An appellate panel has affirmed the permanent protective order granted against a suspended Chicago television anchorman who threatened a Valparaiso woman he was romantically involved with. A concurring judge, however, disagreed that the man’s identity should be shielded from the public, writing separately to name the ex-anchor.
After becoming involved in a romantic relationship with J.W., who was married, nasty words were exchanged between Rafer Weigel, J.W. and another woman Weigel has previously dated, K.B.
K.B. was with Weigel after his relationship with J.W. soured, but when Weigel and J.W. were together, Weigel had shared with J.W. his plans to send a video of a nude K.B. to the man she was then dating. A part of the plan involved creating a new account on social media through which to reach that man at work, but J.W. counseled against Weigel’s plan.
As a result, Weigel left a threatening voicemail for J.W., which made J.W. feel threatened and terrified. Weigel further made several attempts by various means to contact J.W.’s husband, and semi-nude and nude pictures of J.W. from Weigel’s password protected phone were later exposed by K.B. The woman also created a fake Bumble account using pictures of J.W. that used disparaging language to portray her as having herpes and behaving “trashy or tramp-like.”
At the hearing on J.W.’s protective order request, Weigel refused to answer 32 separate questions pertaining mostly to how K.B. came into possession of the pictures of J.W. that were meant only for him and the creation and existence of the Bumble account, citing his Fifth Amendment privilege against self-incrimination.
The Chicago Tribune reported in January that Weigel had been suspended from his job at Fox32 over the incident.
The Indiana Court of Appeals on Friday affirmed the trial court’s denial of Rafer Weigel’s motion to dismiss J.W.’s granted petition for a permanent protective order against him in the case of R.W. v. J.W.,19A-PO-02697.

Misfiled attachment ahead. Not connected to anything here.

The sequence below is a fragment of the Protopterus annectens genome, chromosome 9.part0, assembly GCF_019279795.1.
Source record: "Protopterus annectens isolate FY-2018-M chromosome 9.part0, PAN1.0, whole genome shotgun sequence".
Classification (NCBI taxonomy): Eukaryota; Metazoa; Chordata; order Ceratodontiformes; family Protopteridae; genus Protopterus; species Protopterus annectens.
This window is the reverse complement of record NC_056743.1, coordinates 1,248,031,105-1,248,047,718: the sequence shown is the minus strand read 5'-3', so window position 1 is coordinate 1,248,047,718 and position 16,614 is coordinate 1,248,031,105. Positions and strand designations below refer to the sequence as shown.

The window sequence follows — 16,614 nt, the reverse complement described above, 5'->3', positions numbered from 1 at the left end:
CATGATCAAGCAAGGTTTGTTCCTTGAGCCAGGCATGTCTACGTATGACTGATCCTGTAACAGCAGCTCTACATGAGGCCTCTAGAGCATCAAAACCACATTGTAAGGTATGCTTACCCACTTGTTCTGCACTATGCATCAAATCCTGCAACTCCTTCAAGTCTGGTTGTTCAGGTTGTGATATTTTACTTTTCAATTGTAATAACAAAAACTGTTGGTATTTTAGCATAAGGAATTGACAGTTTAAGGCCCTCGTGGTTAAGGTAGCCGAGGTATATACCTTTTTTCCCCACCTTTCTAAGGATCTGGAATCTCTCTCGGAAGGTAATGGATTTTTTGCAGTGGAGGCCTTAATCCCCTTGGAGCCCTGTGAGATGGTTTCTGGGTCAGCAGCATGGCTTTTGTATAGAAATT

Specifically, the appellate court found that as a resident of Porter County, J.W. properly filed her petition with the trial court because Indiana Code section 34-26-5-4 (2002) gives a court of record jurisdiction to issue a civil order for protection in the county in which the petitioner currently or temporarily resides.
“Thus, the trial court correctly denied (Weigel)’s motion to dismiss the petition and correctly retained jurisdiction over the matter instead of transferring it to Illinois,” it concluded.
Moving to Weigel’s assertion that the trial court erred by finding and concluding that J.W. had established that an order of protection was necessary, the appellate court concluded that the trial court was correct in its decision.
“The trial court correctly found from the evidence and the inferences from the evidence that ‘there is no evidence that (Weigel) tried to stop or block [K.B.’s] harassment or stalking behavior utilizing or threatening to use the photos against [J.W.],’ and correctly concluded that ‘like [K.B.], (Weigel )was engaged in bringing harassment to bear on [J.W.]’ There was more than sufficient evidence to support the trial court’s findings of fact which, in turn, support the conclusions of law in favor of granting J.W.’s petition for a permanent protective order against (Weigel),” Senior Judge Ezra Friedlander wrote in the opinion joined by Judge Paul Mathias.
Writing in a separate concurring opinion, Judge Terry Crone agreed with affirming the protective order against Weigel but disagreed with the majority’s decision to refer to him in the opinion by his initials instead of his name.
“No statute, court rule, or court policy entitles Weigel to anonymity. In fact, pursuant to the Rules on Access to Court Records adopted by the Indiana Supreme Court, Weigel’s name is presumptively accessible to the public,” Crone wrote.
“As described in lurid detail above, Weigel threatened and publicly humiliated J.W., who sought and obtained a protective order against him. Weigel has challenged the sufficiency of the evidence supporting that order. If we had ruled in his favor, he could have petitioned to expunge all records relating to the protective order pursuant to Indiana Code Chapter 34-26-7.5. But since we have affirmed the trial court’s determination that Weigel harassed J.W., I can think of no principled reason why this Court should shield his identity from the public,” the judge continued.
“Indeed, naming the perpetrator of such depraved acts could only contribute to public safety, promote governmental transparency and accountability (by this Court and by any law enforcement agency that might have occasion to enforce the protective order, respectively), and prevent future harassment of J.W. and others.”